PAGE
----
For years, the Kahanist ideology — which calls for transferring Arabs out of Israel, the Gaza Strip and the West Bank, and governing Israel according to Jewish religious law — seemed too far on the fringe to be relevant.
Now, in the super-charged atmosphere surrounding proposed Israeli concessions and the violent Palestinian uprising, officials are taking the Kahanists’ threats seriously.
More than a few groups call for building a Jewish Temple to replace the Islamic holy sites now on the Temple Mount.
Such organizations draw up maps, reconstruct Temple implements from biblical descriptions and debate how to revive the custom of sacrifices in a rebuilt Temple.
The basic assumption behind all their work is that there will no longer be an Arab presence on the Temple Mount. Many of these groups reject violence, however, believing that when the Messiah arrives, the mosque on the Temple Mount will somehow vanish and the Muslims will help build the Jewish Temple.
For decades, the Temple Mount has been the subject of messianic dreams.
A Jewish underground movement uncovered in the early 1980s had plans to destroy the Islamic shrines there. Right- wing activist Shimon Barda was caught in 1983 with a bag of explosives on the Temple Mount, just minutes before he could carry out a plan to demolish the mosques.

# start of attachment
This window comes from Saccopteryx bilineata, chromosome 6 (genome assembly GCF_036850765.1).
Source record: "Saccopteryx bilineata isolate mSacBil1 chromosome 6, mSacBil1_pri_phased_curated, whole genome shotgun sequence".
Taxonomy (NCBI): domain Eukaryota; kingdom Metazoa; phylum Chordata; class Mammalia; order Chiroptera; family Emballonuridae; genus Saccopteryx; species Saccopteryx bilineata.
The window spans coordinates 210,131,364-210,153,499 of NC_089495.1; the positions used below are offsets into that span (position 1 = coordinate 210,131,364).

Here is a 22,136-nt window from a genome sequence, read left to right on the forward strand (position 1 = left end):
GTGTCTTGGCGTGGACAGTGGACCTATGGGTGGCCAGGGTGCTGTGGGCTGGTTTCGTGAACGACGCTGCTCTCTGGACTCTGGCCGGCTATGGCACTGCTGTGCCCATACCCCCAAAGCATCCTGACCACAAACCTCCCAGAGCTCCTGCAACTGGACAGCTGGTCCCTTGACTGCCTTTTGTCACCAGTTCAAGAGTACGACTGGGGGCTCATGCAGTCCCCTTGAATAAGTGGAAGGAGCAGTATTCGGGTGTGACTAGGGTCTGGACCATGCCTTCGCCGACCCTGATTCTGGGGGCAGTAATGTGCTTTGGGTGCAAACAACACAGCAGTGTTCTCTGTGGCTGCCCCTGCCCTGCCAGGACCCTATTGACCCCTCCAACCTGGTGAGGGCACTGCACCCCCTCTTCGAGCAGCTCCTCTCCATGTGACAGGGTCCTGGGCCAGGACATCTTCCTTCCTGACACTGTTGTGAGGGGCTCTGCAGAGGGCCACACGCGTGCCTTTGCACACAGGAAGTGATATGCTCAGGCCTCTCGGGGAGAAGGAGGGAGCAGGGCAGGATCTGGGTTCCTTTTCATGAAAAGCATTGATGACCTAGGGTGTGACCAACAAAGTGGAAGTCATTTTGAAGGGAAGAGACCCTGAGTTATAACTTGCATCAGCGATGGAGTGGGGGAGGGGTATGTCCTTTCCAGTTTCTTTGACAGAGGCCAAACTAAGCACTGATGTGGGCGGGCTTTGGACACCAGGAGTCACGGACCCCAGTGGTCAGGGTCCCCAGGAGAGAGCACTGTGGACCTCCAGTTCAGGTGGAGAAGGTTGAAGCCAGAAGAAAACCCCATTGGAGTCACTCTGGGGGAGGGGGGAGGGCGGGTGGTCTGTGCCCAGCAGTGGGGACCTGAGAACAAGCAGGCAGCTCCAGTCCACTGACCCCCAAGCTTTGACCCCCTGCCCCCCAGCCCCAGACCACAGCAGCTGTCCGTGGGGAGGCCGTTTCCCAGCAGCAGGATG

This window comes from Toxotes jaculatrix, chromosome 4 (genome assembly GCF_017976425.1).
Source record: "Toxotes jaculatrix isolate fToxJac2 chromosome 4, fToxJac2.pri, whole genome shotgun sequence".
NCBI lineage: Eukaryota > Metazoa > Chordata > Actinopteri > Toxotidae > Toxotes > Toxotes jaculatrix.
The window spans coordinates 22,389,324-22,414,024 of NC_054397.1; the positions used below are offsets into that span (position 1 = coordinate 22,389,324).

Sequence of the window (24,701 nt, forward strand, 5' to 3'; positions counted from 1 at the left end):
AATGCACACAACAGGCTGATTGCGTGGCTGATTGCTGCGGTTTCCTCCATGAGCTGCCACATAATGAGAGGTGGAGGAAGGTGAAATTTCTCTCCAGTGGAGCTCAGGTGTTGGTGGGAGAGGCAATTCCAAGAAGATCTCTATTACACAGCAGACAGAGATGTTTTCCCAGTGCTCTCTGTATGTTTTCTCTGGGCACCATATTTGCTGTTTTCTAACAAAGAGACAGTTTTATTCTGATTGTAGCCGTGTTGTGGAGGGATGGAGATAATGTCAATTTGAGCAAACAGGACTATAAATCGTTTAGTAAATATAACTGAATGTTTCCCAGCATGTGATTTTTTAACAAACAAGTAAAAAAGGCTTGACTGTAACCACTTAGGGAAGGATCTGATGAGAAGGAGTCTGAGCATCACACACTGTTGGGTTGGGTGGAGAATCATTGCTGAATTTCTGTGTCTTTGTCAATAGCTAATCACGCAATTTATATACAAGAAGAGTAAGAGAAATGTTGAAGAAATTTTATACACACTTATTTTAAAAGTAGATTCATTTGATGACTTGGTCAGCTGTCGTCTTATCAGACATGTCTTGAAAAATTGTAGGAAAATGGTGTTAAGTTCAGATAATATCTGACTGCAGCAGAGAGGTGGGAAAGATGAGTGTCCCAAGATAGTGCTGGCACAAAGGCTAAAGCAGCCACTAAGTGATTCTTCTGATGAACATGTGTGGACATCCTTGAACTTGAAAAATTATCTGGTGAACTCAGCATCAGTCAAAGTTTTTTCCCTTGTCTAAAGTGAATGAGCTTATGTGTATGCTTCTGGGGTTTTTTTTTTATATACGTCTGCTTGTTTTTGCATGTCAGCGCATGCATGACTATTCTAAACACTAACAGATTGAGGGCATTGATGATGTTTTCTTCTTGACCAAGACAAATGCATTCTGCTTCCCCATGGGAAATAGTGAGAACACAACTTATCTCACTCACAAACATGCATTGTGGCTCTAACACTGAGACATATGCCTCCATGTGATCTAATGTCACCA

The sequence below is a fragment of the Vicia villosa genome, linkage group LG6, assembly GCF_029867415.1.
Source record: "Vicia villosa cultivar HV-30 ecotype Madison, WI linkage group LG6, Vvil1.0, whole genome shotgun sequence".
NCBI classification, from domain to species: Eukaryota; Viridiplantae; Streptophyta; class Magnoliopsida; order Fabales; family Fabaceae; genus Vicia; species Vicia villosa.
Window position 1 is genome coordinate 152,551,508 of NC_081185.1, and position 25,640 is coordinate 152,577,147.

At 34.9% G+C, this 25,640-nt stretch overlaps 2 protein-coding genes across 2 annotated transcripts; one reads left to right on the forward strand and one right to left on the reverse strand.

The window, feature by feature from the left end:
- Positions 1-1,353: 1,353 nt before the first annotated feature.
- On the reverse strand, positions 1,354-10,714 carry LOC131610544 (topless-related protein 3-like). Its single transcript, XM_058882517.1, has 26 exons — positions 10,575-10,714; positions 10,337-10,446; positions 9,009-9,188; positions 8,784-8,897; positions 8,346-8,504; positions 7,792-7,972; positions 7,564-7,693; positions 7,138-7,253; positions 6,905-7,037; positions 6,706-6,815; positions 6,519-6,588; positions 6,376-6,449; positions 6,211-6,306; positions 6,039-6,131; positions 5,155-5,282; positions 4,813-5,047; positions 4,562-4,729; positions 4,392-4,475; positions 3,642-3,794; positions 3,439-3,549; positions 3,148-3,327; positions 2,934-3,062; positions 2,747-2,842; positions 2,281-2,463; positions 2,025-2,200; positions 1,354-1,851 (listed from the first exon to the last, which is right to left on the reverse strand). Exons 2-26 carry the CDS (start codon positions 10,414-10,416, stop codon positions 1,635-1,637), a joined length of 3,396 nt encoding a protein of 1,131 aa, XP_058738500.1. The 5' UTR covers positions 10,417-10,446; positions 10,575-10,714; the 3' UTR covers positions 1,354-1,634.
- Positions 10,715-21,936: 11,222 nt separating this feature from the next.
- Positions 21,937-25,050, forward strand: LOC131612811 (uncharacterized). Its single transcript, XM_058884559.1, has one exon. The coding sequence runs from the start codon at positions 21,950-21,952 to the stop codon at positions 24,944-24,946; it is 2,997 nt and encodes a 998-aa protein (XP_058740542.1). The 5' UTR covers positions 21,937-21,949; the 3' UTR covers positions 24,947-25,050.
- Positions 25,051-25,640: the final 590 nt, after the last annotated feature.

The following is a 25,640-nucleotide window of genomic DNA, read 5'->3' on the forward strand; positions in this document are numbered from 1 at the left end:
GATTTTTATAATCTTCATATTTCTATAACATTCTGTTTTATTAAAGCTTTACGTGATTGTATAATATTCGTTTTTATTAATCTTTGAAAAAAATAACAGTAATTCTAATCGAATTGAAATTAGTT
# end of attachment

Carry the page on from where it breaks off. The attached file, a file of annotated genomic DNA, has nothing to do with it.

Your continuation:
A group called the Temple Mount Faithful periodically tries to enter the site. Activists argue that Israel’s guarantee of religious freedom means that Jews should be able to pray at their holiest site, but police routinely block their entry for fear of angering Muslim worshippers.
Other right-wing Jewish activists ascend the Temple Mount daily, with police and guards from the Muslim religious trust monitoring them closely to make sure they do not pray. If they appear to be moving their lips in prayer, they are hustled off the Mount.
One does not necessarily need explosives to set the area alight, however.
Itamar Ben-Gvir, an activist with Kach — the outlawed anti-Arab group founded by Meir Kahane — said a plan is being prepared for thousands of Jews to march on the Temple Mount.
“Police will be unable to face the masses,” he warned.
Leading rabbis are not sitting idly by as such threats are issued.
Rabbi Shmuel Rabinovich, the rabbi of the Western Wall, urged rabbis of all denominations to tell their congregations that it is absolutely forbidden to damage the mosques on the Temple Mount.
“One must state as clearly as possible that this is not the way of Judaism, and that the action of extremists can jeopardize 2,000 years of prayers at the Western Wall,” he said.
Rabinovich warned that a single fanatic could bring “horrible things to us.”
Asked whether it was possible that anyone would take such action, Rabinovich said that before the 1995 assassination of Prime Minister Yitzhak Rabin, “we also did not believe that someone would take such an action and then justify it in the name of religion.”